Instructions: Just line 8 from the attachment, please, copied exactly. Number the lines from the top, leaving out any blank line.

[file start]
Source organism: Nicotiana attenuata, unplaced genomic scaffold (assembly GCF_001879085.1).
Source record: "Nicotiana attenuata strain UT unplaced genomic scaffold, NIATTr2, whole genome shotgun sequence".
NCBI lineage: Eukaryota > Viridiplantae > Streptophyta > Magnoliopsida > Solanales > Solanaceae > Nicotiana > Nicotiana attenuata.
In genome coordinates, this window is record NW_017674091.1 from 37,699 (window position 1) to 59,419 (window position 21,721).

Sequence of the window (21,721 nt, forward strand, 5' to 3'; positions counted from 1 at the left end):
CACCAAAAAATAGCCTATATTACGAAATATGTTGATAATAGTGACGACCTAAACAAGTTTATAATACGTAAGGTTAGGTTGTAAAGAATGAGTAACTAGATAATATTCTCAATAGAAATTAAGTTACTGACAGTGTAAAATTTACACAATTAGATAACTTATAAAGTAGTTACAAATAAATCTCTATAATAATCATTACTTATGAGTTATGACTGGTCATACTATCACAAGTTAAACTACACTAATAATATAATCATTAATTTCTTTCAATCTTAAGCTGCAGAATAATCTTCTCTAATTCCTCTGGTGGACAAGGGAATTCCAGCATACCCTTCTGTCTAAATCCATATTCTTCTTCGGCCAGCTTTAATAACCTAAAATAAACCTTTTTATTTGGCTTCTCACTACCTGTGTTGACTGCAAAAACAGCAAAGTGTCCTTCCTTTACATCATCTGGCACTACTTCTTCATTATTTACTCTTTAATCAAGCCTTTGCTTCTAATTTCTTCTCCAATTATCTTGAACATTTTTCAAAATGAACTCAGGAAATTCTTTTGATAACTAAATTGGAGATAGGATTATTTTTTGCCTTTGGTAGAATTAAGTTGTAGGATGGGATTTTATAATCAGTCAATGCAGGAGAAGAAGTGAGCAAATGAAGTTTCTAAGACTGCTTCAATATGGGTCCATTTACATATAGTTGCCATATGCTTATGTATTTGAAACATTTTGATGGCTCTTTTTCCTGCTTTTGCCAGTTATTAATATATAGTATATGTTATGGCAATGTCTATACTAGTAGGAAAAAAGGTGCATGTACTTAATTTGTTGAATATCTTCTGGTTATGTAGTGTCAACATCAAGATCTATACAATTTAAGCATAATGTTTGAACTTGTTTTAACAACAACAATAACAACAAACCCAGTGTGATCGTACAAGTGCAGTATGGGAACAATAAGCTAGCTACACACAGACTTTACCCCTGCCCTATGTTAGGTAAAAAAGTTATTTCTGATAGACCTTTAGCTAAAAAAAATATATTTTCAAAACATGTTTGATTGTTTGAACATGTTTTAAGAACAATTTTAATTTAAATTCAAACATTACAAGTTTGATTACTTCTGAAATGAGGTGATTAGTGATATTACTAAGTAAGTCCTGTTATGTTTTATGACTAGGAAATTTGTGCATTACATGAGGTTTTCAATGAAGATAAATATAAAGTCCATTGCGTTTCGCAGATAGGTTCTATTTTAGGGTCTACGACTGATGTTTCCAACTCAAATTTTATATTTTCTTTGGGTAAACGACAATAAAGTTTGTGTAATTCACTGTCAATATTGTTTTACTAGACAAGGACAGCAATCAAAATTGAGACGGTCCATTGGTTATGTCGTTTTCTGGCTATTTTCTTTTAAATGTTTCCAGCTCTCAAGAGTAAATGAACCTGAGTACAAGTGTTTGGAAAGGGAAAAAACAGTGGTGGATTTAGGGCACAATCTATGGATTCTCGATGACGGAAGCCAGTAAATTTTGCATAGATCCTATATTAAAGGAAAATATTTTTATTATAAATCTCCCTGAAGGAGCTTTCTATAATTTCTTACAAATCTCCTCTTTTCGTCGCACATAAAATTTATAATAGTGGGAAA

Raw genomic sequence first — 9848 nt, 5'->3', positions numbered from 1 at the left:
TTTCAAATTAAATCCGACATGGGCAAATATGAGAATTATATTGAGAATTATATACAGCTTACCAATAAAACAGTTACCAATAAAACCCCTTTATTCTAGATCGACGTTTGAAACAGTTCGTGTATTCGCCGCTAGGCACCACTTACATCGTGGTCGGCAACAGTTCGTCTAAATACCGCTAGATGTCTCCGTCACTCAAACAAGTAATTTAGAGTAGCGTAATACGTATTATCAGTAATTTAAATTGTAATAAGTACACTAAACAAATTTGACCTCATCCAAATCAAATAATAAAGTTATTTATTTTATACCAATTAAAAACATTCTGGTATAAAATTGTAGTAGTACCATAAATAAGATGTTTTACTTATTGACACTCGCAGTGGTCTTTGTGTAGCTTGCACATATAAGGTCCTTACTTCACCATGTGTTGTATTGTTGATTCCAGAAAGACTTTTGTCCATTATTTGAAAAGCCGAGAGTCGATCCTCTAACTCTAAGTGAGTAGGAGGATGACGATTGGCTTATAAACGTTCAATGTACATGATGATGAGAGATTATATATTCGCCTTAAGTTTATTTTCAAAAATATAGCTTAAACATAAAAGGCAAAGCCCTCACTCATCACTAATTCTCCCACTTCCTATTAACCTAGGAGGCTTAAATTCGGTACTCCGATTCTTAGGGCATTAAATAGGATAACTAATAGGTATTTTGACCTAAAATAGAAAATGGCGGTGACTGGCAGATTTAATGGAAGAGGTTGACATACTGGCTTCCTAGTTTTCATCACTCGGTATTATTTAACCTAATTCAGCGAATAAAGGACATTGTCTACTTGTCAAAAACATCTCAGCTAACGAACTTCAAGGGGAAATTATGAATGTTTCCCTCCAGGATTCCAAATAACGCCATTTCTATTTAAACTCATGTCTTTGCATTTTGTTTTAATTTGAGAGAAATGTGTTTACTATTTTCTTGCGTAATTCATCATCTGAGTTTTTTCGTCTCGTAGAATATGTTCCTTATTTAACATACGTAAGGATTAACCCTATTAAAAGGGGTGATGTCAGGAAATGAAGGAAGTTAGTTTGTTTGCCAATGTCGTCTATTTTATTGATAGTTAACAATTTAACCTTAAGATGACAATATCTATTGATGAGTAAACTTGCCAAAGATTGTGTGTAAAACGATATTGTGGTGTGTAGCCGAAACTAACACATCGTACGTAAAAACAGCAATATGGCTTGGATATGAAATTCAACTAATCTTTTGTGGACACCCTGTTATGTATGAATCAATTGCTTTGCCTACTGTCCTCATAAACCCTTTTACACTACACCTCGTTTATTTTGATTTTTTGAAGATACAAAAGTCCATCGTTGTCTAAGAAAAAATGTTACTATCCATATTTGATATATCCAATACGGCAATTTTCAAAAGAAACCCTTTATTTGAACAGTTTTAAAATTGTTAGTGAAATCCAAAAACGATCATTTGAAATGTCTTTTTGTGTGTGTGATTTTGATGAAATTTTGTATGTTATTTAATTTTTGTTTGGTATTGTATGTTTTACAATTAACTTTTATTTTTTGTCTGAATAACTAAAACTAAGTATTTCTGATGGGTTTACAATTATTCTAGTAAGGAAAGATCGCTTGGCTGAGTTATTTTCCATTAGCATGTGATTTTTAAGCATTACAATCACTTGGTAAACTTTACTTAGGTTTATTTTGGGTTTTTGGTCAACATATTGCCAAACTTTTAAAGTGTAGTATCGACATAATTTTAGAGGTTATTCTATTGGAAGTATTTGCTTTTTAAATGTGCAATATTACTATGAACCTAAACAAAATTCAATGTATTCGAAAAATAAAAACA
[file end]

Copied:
TTTCAAATTAAATCCGACATGGGCAAATATGAGAATTATATTGAGAATTATATACAGCTTACCAATAAAACAGTTACCAATAAAACCCCTTTATTCTAGATCGACGTTTGAAACAGTTCGTGTATTCGCCGCTAGGCACCACTTACATCGTGGTCGGCAACAGTTCGTCTAAATACCGCTAGATGTCTCCGTCACTCAAACAAGTAATTTAGAGTAGCGTAATACGTATTATCAGTAATTTAAATTGTAATAAGTACACTAAACAAATTTGACCTCATCCAAATCAAATAATAAAGTTATTTATTTTATACCAATTAAAAACATTCTGGTATAAAATTGTAGTAGTACCATAAATAAGATGTTTTACTTATTGACACTCGCAGTGGTCTTTGTGTAGCTTGCACATATAAGGTCCTTACTTCACCATGTGTTGTATTGTTGATTCCAGAAAGACTTTTGTCCATTATTTGAAAAGCCGAGAGTCGATCCTCTAACTCTAAGTGAGTAGGAGGATGACGATTGGCTTATAAACGTTCAATGTACATGATGATGAGAGATTATATATTCGCCTTAAGTTTATTTTCAAAAATATAGCTTAAACATAAAAGGCAAAGCCCTCACTCATCACTAATTCTCCCACTTCCTATTAACCTAGGAGGCTTAAATTCGGTACTCCGATTCTTAGGGCATTAAATAGGATAACTAATAGGTATTTTGACCTAAAATAGAAAATGGCGGTGACTGGCAGATTTAATGGAAGAGGTTGACATACTGGCTTCCTAGTTTTCATCACTCGGTATTATTTAACCTAATTCAGCGAATAAAGGACATTGTCTACTTGTCAAAAACATCTCAGCTAACGAACTTCAAGGGGAAATTATGAATGTTTCCCTCCAGGATTCCAAATAACGCCATTTCTATTTAAACTCATGTCTTTGCATTTTGTTTTAATTTGAGAGAAATGTGTTTACTATTTTCTTGCGTAATTCATCATCTGAGTTTTTTCGTCTCGTAGAATATGTTCCTTATTTAACATACGTAAGGATTAACCCTATTAAAAGGGGTGATGTCAGGAAATGAAGGAAGTTAGTTTGTTTGCCAATGTCGTCTATTTTATTGATAGTTAACAATTTAACCTTAAGATGACAATATCTATTGATGAGTAAACTTGCCAAAGATTGTGTGTAAAACGATATTGTGGTGTGTAGCCGAAACTAACACATCGTACGTAAAAACAGCAATATGGCTTGGATATGAAATTCAACTAATCTTTTGTGGACACCCTGTTATGTATGAATCAATTGCTTTGCCTACTGTCCTCATAAACCCTTTTACACTACACCTCGTTTATTTTGATTTTTTGAAGATACAAAAGTCCATCGTTGTCTAAGAAAAAATGTTACTATCCATATTTGATATATCCAATACGGCAATTTTCAAAAGAAACCCTTTATTTGAACAGTTTTAAAATTGTTAGTGAAATCCAAAAACGATCATTTGAAATGTCTTTTTGTGTGTGTGATTTTGATGAAATTTTGTATGTTATTTAATTTTTGTTTGGTATTGTATGTTTTACAATTAACTTTTATTTTTTGTCTGAATAACTAAAACTAAGTATTTCTGATGGGTTTACAATTATTCTAGTAAGGAAAGATCGCTTGGCTGAGTTATTTTCCATTAGCATGTGATTTTTAAGCATTACAATCACTTGGTAAACTTTACTTAGGTTTATTTTGGGTTTTTGGTCAACATATTGCCAAACTTTTAAAGTGTAGTATCGACATAATTTTAGAGGTTATTCTATTGGAAGTATTTGCTTTTTAAATGTGCAATATTACTATGAACCTAAACAAAATTCAATGTATTCGAAAAATAAAAACA